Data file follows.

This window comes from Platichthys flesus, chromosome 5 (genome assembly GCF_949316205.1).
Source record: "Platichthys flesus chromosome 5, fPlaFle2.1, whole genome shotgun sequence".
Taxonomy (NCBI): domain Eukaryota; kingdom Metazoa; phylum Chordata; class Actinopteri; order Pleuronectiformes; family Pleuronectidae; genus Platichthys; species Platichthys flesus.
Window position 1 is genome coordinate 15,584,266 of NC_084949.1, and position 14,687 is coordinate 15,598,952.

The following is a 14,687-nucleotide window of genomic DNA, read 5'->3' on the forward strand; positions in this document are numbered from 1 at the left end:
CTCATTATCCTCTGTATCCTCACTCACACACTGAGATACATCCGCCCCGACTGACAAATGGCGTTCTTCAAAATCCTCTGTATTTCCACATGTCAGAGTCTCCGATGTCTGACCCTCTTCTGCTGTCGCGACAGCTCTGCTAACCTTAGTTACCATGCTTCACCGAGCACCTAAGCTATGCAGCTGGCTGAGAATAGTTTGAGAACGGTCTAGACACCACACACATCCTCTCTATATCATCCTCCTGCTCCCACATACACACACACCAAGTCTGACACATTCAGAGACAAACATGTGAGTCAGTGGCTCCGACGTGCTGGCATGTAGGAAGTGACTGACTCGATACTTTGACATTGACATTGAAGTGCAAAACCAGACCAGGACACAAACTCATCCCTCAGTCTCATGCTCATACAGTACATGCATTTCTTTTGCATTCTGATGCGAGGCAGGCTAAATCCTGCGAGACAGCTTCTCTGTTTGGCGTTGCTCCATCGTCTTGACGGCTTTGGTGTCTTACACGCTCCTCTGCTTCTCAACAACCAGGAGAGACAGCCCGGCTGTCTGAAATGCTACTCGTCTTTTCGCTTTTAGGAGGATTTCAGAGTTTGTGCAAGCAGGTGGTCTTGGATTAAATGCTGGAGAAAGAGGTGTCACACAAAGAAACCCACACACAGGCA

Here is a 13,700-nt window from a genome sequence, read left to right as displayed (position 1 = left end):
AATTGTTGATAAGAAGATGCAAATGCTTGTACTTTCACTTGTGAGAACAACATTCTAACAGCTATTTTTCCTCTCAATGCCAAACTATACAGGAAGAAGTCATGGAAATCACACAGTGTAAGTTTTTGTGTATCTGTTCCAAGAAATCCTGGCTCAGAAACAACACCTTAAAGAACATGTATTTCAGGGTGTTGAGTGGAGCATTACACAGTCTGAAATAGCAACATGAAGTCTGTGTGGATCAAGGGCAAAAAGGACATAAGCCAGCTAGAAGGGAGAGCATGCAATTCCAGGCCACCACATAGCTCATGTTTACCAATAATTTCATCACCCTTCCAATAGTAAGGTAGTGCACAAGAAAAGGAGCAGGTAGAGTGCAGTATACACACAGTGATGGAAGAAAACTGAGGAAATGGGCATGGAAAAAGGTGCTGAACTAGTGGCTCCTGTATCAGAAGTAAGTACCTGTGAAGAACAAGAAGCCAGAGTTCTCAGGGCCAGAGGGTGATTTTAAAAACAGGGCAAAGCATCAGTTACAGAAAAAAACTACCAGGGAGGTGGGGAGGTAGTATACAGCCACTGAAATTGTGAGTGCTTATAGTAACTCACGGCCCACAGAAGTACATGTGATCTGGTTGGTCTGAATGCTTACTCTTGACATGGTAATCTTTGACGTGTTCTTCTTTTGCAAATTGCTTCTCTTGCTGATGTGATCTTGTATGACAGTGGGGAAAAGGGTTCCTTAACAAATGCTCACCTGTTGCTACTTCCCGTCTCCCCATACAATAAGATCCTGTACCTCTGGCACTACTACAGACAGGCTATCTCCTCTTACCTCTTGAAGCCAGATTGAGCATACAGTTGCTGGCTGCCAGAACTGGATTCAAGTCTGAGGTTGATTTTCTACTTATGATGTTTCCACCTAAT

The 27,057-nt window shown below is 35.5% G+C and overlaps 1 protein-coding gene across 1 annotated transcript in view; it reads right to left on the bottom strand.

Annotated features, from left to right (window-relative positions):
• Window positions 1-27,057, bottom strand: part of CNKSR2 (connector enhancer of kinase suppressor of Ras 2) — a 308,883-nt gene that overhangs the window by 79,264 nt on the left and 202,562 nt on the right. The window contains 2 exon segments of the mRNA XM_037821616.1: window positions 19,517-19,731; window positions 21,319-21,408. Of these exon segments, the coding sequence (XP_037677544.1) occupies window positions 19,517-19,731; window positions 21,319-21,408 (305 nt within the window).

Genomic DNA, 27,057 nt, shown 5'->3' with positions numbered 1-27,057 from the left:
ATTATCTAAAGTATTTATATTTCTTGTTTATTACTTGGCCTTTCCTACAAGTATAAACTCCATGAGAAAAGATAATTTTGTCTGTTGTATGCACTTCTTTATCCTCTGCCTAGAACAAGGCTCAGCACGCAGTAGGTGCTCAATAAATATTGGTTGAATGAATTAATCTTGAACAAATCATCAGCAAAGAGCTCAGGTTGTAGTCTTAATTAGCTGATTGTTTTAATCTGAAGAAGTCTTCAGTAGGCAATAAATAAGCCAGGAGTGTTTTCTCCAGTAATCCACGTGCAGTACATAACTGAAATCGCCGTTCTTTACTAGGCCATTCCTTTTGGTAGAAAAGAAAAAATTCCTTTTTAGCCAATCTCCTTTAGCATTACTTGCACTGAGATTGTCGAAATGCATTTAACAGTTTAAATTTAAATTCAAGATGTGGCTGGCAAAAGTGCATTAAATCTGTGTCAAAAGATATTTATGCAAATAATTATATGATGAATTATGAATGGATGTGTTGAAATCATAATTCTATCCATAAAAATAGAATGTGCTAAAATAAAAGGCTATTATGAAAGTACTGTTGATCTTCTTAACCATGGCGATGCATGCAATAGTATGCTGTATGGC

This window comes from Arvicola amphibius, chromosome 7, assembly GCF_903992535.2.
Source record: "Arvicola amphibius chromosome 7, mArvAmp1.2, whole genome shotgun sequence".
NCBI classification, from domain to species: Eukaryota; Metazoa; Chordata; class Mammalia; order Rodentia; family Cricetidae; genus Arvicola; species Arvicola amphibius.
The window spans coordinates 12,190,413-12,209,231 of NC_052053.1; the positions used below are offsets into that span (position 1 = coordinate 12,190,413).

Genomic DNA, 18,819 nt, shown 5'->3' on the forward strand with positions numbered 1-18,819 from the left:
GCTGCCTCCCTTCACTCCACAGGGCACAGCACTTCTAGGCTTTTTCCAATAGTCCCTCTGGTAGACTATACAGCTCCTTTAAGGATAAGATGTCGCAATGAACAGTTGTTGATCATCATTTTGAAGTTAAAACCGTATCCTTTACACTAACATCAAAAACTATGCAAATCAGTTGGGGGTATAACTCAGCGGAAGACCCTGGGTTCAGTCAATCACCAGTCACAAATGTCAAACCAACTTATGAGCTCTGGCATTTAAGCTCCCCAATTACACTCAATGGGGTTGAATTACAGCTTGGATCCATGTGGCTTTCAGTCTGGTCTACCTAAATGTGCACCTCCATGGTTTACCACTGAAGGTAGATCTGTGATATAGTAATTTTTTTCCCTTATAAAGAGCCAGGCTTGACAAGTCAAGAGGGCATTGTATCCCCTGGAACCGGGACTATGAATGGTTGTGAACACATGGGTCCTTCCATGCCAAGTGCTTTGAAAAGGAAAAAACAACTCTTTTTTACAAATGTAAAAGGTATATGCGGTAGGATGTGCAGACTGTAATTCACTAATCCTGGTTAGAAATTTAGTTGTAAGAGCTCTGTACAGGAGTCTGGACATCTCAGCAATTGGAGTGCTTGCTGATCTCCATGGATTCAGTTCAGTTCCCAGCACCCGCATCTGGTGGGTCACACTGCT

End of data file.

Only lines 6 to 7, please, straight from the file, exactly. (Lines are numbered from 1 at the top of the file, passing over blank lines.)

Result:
CTCATTATCCTCTGTATCCTCACTCACACACTGAGATACATCCGCCCCGACTGACAAATGGCGTTCTTCAAAATCCTCTGTATTTCCACATGTCAGAGTCTCCGATGTCTGACCCTCTTCTGCTGTCGCGACAGCTCTGCTAACCTTAGTTACCATGCTTCACCGAGCACCTAAGCTATGCAGCTGGCTGAGAATAGTTTGAGAACGGTCTAGACACCACACACATCCTCTCTATATCATCCTCCTGCTCCCACATACACACACACCAAGTCTGACACATTCAGAGACAAACATGTGAGTCAGTGGCTCCGACGTGCTGGCATGTAGGAAGTGACTGACTCGATACTTTGACATTGACATTGAAGTGCAAAACCAGACCAGGACACAAACTCATCCCTCAGTCTCATGCTCATACAGTACATGCATTTCTTTTGCATTCTGATGCGAGGCAGGCTAAATCCTGCGAGACAGCTTCTCTGTTTGGCGTTGCTCCATCGTCTTGACGGCTTTGGTGTCTTACACGCTCCTCTGCTTCTCAACAACCAGGAGAGACAGCCCGGCTGTCTGAAATGCTACTCGTCTTTTCGCTTTTAGGAGGATTTCAGAGTTTGTGCAAGCAGGTGGTCTTGGATTAAATGCTGGAGAAAGAGGTGTCACACAAAGAAACCCACACACAGGCA

Here is a 13,700-nt window from a genome sequence, read left to right as displayed (position 1 = left end):